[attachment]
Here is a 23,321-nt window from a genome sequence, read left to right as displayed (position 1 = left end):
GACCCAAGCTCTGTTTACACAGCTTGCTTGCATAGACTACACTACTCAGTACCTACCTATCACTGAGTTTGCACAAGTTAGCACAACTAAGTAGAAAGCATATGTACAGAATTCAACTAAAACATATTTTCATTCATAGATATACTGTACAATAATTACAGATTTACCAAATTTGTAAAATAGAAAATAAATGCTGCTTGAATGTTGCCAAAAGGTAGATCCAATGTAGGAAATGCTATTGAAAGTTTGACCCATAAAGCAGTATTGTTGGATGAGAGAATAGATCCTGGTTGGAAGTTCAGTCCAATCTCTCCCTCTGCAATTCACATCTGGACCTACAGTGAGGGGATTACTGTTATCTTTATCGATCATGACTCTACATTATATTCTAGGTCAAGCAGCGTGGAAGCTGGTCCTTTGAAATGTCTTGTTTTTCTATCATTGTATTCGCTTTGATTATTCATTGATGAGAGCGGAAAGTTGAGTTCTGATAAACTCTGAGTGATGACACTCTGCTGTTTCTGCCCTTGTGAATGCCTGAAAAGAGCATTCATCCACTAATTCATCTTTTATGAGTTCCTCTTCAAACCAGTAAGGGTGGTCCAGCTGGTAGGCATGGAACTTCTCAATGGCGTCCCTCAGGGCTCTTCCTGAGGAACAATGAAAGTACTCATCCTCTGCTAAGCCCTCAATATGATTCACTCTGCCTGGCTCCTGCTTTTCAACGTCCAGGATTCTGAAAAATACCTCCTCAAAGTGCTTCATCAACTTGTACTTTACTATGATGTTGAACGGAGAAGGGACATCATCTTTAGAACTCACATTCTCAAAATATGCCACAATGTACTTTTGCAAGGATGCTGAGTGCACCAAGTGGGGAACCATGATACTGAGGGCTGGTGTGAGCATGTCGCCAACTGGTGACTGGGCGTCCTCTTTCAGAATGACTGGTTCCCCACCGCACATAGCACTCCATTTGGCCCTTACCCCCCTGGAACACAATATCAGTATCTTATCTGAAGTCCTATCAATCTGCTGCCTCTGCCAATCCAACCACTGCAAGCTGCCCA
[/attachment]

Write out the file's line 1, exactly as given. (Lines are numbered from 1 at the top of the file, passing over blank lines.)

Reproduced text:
Here is a 23,321-nt window from a genome sequence, read left to right as displayed (position 1 = left end):